• Liraglutide once daily FDA-approved for chronic weight management under the brand name Saxenda® alongside diet and exercise in patients 12 and older with obesity and who weigh at least 132 pounds; or for adults with a body mass index (BMI) of 30 or higher or a BMI of 27 or higher with at least one weight-related medical condition.

  • Semaglutide once weekly FDA-approved to treat obesity under the brand name Wegovy®. (Semaglutide is also approved for type 2 diabetes under the brand names Ozempic® and Rybelsus® which you may recognize.) 

Who’s a candidate for GLP-1s?

GLP-1 RAs were originally developed for glycemic control (helping control blood sugar) in people with type 2 diabetes but they have been found to be helpful for other conditions as well. According to Rekha Kumar, MD, Found’s Chief Medical Officer and former medical director of the American Board of Obesity Medicine, people with obesity or excess weight can also benefit from GLP-1s. “People who benefit from taking GLP-1 RAs for weight management are thought to have insulin resistance as the driving factor in their weight gain,” she notes. Insulin resistance can develop when there’s too much sugar in your body, causing your pancreas to pump out more insulin. Your cells can build up a tolerance, or resistance, to the excess insulin.

Research suggests that there may be GLP-1 impairment in some people with obesity. It’s possible that their body either doesn’t respond to its natural GLP-1 or doesn’t make enough of it. For people who aren’t eligible for GLP-1s, there are other medications that can also help with weight loss. 

How do you know you're responding well to a GLP-1 medication?

What’s considered a “good” response to a GLP-1 RAs varies person to person based on age, biological sex, hormone status, previous weight loss, and other factors, says Dr. Kumar. “Although one pound per week is an average amount of weight loss while taking a GLP-1 medication, some people will lose less, while others lose more,“ she explains. “And for some people, success might look like the end of weight gain or feeling more in control of their appetite, so they can make good nutritional choices.”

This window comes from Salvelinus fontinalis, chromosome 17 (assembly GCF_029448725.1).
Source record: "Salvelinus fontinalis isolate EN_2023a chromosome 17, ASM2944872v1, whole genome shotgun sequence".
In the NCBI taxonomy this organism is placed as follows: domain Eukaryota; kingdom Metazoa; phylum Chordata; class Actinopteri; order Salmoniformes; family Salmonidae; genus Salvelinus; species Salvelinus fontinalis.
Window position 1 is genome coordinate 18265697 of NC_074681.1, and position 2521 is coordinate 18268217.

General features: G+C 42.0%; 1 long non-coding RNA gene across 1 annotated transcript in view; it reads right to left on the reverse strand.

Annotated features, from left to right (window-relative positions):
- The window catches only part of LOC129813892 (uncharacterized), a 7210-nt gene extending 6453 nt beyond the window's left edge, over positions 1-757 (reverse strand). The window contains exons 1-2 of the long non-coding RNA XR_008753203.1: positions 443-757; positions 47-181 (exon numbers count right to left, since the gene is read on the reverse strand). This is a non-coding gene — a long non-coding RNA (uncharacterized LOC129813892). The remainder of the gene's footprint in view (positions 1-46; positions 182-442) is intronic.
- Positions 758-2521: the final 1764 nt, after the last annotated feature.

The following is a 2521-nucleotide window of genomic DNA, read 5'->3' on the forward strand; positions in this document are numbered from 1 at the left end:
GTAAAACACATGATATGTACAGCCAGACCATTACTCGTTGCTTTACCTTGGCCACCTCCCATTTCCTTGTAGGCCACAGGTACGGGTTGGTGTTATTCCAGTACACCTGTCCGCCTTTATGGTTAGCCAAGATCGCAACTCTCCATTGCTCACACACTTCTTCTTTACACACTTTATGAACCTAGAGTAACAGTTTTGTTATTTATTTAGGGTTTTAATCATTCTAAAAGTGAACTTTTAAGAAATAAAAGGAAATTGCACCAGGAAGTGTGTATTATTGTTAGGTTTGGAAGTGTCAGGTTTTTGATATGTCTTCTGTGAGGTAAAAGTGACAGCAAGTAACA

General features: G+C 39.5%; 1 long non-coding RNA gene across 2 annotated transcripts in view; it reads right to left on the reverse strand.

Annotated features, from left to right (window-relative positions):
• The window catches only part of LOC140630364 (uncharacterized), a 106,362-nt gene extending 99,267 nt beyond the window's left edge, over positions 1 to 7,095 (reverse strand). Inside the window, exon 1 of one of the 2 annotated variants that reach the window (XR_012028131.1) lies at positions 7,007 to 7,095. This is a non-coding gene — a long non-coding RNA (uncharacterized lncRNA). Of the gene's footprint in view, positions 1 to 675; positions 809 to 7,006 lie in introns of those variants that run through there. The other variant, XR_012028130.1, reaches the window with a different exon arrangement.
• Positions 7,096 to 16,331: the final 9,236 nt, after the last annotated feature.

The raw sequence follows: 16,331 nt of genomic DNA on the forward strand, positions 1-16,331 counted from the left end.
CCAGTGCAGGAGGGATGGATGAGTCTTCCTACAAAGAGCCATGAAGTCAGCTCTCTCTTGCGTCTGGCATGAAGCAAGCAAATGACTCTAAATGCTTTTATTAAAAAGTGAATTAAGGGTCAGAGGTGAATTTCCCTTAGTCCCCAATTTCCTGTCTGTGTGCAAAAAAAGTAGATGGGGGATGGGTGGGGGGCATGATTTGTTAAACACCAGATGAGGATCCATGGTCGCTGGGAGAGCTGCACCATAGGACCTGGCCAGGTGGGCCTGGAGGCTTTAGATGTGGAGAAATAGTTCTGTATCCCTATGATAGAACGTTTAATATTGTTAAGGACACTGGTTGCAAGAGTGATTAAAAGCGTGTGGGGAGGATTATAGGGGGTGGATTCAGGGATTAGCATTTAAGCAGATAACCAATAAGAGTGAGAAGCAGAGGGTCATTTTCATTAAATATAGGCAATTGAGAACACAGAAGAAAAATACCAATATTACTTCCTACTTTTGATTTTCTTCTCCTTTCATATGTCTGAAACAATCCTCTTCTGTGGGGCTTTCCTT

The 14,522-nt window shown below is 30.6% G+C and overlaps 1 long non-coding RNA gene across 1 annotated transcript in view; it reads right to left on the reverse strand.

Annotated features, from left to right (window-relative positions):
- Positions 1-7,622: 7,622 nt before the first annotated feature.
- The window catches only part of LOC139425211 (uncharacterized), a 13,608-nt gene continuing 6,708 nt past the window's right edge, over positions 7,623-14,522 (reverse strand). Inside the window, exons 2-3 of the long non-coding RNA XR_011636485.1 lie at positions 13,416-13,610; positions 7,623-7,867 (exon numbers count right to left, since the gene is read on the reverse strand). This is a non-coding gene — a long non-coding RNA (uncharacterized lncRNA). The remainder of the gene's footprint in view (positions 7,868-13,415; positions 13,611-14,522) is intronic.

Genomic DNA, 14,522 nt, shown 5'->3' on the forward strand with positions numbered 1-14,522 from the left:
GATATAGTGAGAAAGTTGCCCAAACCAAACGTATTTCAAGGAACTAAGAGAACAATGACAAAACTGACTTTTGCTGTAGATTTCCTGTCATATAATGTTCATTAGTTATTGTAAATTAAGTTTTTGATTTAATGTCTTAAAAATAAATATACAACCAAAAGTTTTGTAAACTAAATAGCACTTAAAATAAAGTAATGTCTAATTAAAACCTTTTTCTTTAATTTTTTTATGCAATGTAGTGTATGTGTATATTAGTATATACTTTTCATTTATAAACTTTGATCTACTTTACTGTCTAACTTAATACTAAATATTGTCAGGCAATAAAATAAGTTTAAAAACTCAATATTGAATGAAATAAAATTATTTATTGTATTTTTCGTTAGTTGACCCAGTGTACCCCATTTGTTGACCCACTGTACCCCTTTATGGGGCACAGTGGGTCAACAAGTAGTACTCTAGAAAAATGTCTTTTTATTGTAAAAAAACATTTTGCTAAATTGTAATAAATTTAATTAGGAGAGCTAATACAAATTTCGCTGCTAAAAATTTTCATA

For the treatment of type 2 diabetes, the initial approach many providers take (depending on the patient's medical history) is to start by prescribing metformin alongside lifestyle changes like exercise and a healthy diet. But if the patient doesn’t respond to metformin—that is, there’s no improvement in their A1C (average blood sugar levels over two to three months)—that’s when a GLP-1 RA might be introduced. 

Bottom line: These medications are meant to be taken alongside lifestyle changes, under a healthcare provider’s supervision, and taken long-term for those who qualify. 

GLP-1*

GLP-1 prescriptions, filled through your local pharmacy, are now available as part of Found's weight-loss toolkit. While GLP-1s are effective for weight loss, they are not clinically appropriate for everyone. Eligibility for a GLP-1 is based on a thorough evaluation of your medical history, eating behavior, lab work, and insurance coverage. If a GLP-1 is not appropriate for you, our providers will work with you to determine an effective medication for your health profile.

About Found

Found is among the largest medically-supported weight care clinics in the country, serving more than 200,000 members to date. To start your journey with Found, take our quiz.